Two different waves meet at a point are called nodes. The maximum displacement of the wave in either side from equilibrium position is called antinodes. In Chapter 8 we studied what happens when two particles meet (collide). the two ``colliding'' waves, a wide variety of different wave patterns can occur, . Similarly, the maximum displacement of the medium can be found at points such that. If the period off a wave is equal to the amount of time it takes for the wave to travel to a fixed When two waves meet the point of maximum displacement is a.
The only difference is that the two above waves are not in synch. For example, when wave one causes a particular medium particle to move up at a specific instant of time, wave two makes it move down, or perhaps move up by a smaller or larger distance. Such a difference is described mathematically by the phase constant. For example, if ,both waves are in synch and make the medium particles move in the same direction by the same amount, so they simply add up for maximum effect.
We then say that the two waves are in phase and interfere constructively. On the other hand, ifthe two waves are completely out of synch.
- Interference of Waves
- Constructive and Destructive Interference
- Superposition of two opposite direction wave pulses
When one causes a certain medium particle to move up, the other causes it to move down by the same exact amount, so the net effect is zero: Such an interference effect can also be studied mathematically using simple trigonometry. The net disturbance of the medium resulting from the interference of the two above waves is described by the wavefunction We can see what the resulting wave pattern looks like by using the simple identity which gives for the net wavefunction Recalling Chapter 13, we recognize a sinusoidal travelling wave moving toward the positive x-axis, just like the two original waves.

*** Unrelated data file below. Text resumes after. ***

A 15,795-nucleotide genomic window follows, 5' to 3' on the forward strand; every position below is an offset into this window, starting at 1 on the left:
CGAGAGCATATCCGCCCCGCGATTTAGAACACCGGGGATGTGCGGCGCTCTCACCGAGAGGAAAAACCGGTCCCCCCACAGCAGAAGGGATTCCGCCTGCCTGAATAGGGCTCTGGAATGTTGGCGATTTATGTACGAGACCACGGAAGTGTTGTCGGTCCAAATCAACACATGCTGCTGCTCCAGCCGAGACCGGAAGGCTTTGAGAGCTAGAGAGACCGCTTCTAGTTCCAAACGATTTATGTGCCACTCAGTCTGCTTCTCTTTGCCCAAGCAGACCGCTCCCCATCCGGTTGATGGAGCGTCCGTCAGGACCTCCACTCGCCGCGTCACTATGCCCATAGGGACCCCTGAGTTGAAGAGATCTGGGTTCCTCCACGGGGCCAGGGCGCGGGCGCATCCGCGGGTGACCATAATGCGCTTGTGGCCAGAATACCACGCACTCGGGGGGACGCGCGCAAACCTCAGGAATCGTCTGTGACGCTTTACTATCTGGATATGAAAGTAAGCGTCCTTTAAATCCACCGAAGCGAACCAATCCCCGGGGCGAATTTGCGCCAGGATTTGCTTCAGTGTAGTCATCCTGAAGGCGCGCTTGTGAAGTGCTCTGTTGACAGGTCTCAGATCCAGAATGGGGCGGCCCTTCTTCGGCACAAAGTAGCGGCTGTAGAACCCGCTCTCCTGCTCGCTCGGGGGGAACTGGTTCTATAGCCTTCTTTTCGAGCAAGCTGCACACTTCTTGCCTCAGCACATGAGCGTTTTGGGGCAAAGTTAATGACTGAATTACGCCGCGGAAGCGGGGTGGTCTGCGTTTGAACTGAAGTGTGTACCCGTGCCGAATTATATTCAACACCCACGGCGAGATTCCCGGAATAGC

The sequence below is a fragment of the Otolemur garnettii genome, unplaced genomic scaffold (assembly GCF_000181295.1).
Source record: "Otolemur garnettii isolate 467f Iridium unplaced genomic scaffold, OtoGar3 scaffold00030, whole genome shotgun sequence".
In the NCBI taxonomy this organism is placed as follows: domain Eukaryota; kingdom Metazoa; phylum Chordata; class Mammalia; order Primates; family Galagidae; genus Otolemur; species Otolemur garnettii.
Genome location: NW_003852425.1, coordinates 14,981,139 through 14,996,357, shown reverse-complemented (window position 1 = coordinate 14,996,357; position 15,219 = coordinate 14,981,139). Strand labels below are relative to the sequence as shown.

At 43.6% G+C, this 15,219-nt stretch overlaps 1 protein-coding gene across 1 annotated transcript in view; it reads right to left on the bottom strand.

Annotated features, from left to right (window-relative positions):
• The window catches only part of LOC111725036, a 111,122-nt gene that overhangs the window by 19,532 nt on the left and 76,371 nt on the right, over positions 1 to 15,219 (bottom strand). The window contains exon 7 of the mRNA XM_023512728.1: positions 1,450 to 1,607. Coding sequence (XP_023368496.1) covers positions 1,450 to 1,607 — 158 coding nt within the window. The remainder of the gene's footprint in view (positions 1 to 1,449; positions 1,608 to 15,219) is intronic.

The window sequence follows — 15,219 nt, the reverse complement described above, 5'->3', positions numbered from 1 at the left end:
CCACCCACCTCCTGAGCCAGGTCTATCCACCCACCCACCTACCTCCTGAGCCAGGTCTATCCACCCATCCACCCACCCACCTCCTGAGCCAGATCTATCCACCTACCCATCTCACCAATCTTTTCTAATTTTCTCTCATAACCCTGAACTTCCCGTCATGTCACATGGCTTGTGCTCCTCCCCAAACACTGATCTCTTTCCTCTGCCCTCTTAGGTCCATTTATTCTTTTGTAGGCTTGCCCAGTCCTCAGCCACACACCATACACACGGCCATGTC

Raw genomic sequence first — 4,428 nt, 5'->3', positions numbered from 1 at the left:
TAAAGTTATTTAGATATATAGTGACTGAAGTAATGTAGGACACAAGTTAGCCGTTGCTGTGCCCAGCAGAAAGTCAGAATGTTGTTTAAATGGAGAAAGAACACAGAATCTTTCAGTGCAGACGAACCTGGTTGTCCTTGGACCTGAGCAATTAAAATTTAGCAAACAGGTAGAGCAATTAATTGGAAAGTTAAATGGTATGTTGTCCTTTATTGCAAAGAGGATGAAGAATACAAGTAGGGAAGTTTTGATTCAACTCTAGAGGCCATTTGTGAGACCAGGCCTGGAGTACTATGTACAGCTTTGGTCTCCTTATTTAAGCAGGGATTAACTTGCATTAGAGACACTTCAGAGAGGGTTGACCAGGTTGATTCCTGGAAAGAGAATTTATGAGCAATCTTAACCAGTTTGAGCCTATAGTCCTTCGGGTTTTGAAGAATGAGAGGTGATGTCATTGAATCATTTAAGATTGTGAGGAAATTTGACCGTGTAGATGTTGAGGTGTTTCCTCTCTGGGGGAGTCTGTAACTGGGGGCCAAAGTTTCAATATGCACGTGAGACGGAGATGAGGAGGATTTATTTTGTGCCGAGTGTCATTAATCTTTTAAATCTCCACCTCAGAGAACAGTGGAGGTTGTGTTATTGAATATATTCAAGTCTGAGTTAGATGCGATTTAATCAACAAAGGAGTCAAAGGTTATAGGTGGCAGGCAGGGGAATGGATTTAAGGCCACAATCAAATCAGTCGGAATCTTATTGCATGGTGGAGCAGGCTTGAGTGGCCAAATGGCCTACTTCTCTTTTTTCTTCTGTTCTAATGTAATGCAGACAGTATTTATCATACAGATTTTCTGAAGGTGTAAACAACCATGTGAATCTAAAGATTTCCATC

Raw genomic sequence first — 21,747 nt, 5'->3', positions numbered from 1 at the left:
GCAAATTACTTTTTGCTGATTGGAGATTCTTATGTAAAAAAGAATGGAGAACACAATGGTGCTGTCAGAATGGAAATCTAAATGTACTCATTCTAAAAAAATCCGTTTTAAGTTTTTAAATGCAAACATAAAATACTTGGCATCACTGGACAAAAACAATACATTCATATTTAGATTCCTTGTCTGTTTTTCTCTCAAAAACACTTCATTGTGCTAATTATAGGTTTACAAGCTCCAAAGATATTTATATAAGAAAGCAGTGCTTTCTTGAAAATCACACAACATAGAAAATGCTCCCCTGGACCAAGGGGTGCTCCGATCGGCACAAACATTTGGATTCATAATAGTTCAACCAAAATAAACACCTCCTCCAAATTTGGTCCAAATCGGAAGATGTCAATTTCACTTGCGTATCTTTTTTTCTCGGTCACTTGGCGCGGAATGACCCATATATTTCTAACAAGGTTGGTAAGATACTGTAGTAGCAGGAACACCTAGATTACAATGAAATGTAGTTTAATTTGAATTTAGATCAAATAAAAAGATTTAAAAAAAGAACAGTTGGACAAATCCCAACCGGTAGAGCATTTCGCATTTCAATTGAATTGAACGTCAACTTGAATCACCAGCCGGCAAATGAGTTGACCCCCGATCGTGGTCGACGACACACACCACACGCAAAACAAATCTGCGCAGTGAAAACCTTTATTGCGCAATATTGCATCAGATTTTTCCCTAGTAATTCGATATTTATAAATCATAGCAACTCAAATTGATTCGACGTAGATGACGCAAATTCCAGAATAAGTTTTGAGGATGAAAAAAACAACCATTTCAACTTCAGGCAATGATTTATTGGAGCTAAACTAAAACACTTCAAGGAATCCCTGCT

Its frequency and wavelength are the same as for the original waves. However, its amplitude A' is different: As you can see, by changing the difference in the phase,between the two incoming waves, we can dramatically alter the amplitude of the resulting wave. Standing waves A travelling wave transports energy and momentum in the direction of propagation.
What happens when two sinusoidal waves with the same frequency, wavelength, and amplitude travel in opposite directions?
For example, consider the interference of two waves described by the wavefunctions By using the above trigonometric identity, we find that the result is described by the wavefunction This no longer has the form of a travelling wave.
Acoustics and Vibration Animations
Instead, it has the form of the harmonic oscillator displacement studied in Chapter 12, with an amplitude that differs for different medium particles: Contrast this to the wavefunction of a sinusoidal travelling wave. In the latter case, different particles oscillate with different phases, given by kx, but with the same amplitude.
In the former case, different particles oscillate with the same phase but with different amplitudes A', and there is no moving disturbance, no propagating pulse. We call such a disturbance a standing waves because there is no net transfer of energy or momentum. The above amplitude vanishes at medium points located at position x such that Such points in the medium never move and are called nodes. It is important to note that consequative nodes are a distance apart. Similarly, the maximum displacement of the medium can be found at points such that Such points in the medium are called antinodes.